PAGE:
KENILWORTH, N.J.–(BUSINESS WIRE) January 30, 2019 –Merck (NYSE: MRK), known as MSD outside of the United States and Canada, today announced that V114, the company’s investigational 15-valent pneumococcal conjugate vaccine, has received Breakthrough Therapy Designation from the U.S. Food and Drug Administration (FDA) for the prevention of invasive pneumococcal disease (IPD) caused by the vaccine […]Continue Reading ...
FRIDAY, Feb. 1, 2019 — Head and neck cancers among a group of first responders to the 9/11 World Trade Center terrorist attacks are significantly higher than expected, a new study says. Rutgers University researchers found that diagnoses of these cancers increased 40 percent in a group of WTC workers and volunteers over a four-year […]Continue Reading ...
March 1, 2018 Fear protects people from danger. A team from the Technical University of Munich (TUM) and Helmholtz Zentrum München has discovered that this applies even to pathological anxiety disorders. Patients who generally suffer from severe anxiety are likely to heed the symptoms of a heart attack earlier and seek medical treatment sooner, thus […]Continue Reading ...
March 1, 2018 Researchers from Nationwide Children’s Hospital have shown that omega fatty acid supplements may improve autism spectrum disorder symptoms in toddlers who were born very preterm (more than 11 weeks early). The study was published recently in the Journal of Nutrition. “The trial had two goals. First, we wanted to confirm the feasibility […]Continue Reading ...
March 1, 2018 According to a new study by researchers from the American College of Cardiology, women who have normal blood pressure while pregnant and breastfeed their babies for a minimum of 6 months after birth have a reduced risk of heart disease in later life. Credit: Nina Buday/Shutterstock.com In the study, women who had […]Continue Reading ...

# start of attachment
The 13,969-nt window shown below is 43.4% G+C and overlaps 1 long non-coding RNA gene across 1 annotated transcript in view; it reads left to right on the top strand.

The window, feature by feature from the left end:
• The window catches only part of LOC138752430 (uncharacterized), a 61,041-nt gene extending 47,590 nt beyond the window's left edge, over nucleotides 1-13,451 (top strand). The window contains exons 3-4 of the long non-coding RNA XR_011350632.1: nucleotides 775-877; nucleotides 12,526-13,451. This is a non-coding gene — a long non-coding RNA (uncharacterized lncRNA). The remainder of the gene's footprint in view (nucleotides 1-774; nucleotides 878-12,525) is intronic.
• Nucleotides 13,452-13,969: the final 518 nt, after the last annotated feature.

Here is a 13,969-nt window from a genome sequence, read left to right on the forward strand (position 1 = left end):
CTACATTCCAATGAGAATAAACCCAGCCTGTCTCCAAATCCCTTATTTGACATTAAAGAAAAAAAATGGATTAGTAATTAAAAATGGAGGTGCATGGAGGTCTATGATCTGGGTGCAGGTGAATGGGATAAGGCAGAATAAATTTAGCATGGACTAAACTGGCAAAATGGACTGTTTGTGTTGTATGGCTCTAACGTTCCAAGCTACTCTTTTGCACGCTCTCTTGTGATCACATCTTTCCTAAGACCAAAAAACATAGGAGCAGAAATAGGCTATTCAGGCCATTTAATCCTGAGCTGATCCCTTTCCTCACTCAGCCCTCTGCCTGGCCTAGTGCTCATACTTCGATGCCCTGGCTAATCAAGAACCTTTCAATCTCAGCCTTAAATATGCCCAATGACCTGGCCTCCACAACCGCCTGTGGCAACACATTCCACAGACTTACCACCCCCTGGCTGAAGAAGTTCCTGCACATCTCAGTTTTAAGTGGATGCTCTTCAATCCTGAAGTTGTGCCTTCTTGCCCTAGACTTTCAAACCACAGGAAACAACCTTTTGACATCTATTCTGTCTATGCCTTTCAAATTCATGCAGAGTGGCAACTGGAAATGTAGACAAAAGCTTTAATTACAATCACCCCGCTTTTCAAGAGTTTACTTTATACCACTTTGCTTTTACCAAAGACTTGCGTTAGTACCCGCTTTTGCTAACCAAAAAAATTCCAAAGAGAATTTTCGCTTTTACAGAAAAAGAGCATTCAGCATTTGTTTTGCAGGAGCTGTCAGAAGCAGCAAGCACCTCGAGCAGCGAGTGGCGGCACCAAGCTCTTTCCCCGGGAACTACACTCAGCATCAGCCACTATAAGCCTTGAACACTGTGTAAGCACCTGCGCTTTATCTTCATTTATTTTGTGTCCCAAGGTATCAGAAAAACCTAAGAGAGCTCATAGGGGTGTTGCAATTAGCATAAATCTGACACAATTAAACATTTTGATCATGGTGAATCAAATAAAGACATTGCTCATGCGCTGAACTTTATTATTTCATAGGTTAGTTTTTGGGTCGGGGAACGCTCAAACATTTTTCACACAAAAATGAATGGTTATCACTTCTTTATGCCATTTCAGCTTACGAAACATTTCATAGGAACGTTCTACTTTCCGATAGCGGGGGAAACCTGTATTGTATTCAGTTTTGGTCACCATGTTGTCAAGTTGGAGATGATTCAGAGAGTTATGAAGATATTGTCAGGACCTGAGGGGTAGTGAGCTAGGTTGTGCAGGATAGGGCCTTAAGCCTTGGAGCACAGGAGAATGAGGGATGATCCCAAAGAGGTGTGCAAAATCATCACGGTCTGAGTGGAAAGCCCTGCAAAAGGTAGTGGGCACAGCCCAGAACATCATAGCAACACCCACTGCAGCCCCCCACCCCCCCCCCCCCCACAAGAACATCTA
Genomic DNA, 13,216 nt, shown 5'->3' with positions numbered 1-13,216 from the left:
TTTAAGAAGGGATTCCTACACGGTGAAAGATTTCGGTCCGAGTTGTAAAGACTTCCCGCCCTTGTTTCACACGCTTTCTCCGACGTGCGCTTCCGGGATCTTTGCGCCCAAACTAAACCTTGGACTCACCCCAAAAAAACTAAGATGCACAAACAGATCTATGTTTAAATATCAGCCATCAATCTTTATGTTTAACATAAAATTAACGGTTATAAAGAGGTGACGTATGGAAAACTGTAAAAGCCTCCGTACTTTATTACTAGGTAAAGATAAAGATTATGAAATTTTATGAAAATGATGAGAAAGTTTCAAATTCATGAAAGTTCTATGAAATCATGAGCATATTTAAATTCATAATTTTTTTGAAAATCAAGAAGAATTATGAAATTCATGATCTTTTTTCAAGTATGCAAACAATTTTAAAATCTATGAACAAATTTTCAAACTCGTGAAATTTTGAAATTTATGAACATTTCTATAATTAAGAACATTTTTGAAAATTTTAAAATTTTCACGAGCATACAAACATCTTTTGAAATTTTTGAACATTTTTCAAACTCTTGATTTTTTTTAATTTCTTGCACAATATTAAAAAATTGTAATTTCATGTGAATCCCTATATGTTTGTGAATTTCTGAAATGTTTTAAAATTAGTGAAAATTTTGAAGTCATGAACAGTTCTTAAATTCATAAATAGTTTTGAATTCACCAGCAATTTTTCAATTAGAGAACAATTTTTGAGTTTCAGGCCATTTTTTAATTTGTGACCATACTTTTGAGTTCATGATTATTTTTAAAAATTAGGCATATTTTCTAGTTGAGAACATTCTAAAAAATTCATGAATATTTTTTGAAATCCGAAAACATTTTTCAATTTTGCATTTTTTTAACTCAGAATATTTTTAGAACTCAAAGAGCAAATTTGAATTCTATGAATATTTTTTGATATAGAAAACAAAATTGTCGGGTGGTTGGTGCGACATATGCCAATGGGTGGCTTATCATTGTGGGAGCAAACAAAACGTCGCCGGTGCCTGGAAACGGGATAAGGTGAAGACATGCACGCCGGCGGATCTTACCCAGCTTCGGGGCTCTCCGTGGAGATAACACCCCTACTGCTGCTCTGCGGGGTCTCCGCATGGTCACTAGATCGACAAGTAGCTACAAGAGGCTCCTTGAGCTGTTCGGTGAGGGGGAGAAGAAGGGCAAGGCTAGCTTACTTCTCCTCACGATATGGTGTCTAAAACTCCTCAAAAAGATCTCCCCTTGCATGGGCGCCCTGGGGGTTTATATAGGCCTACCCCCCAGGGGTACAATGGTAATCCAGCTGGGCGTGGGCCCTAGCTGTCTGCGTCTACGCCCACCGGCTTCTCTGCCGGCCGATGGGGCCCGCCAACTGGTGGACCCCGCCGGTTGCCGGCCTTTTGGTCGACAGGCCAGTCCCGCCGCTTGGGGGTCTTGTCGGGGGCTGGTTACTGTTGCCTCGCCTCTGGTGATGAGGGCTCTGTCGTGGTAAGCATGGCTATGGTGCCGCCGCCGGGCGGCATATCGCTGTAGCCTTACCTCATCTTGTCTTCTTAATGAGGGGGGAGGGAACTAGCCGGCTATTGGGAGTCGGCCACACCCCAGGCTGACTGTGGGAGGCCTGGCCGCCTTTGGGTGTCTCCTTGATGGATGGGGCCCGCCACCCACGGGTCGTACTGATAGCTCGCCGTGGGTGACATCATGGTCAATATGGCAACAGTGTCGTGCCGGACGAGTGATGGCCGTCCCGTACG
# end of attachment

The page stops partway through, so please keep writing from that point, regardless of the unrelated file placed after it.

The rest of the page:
March 2, 2018 Researchers at the Emory Rollins School of Public Health and U.S. Centers for Disease Control and Prevention have found that high proportions of patients with prediabetes are at substantial risk for cardiovascular disease and chronic kidney disease. Their findings are published in The Lancet Diabetes & Endocrinology. Mohammed K. Ali, MD, associate […]Continue Reading ...
March 1, 2018 “Edith + Eddie,” a short documentary vying for an Academy Award Sunday, is a gripping look at a couple in their 90s caught up in an intense family conflict over caring for an aging parent. As a columnist who covers aging, I’m familiar with such stories. But as I immersed myself in […]Continue Reading ...
Is your patient’s refrigerator the problem with the inefficacy of biologic therapies? Biologics agents such as adalimumab (Humira), golimumab (Simponi), and ustekinumab (Stelara) should be stored at a temperature of 2-8°C (35.6-46.4°F). Several studies have identified a prevalent problem of unacceptable refrigeration storage of biologics used to treat immune-mediated inflammatory disorders (IMID), such as rheumatoid […]Continue Reading ...
WEDNESDAY, July 11, 2018 — Fear of weight gain can keep many smokers from kicking the habit. But a new study involving older women might help change that: It found that for those who quit, even a bit of exercise helped keep the pounds at bay. “Being active after quitting smoking was found to reduce […]Continue Reading ...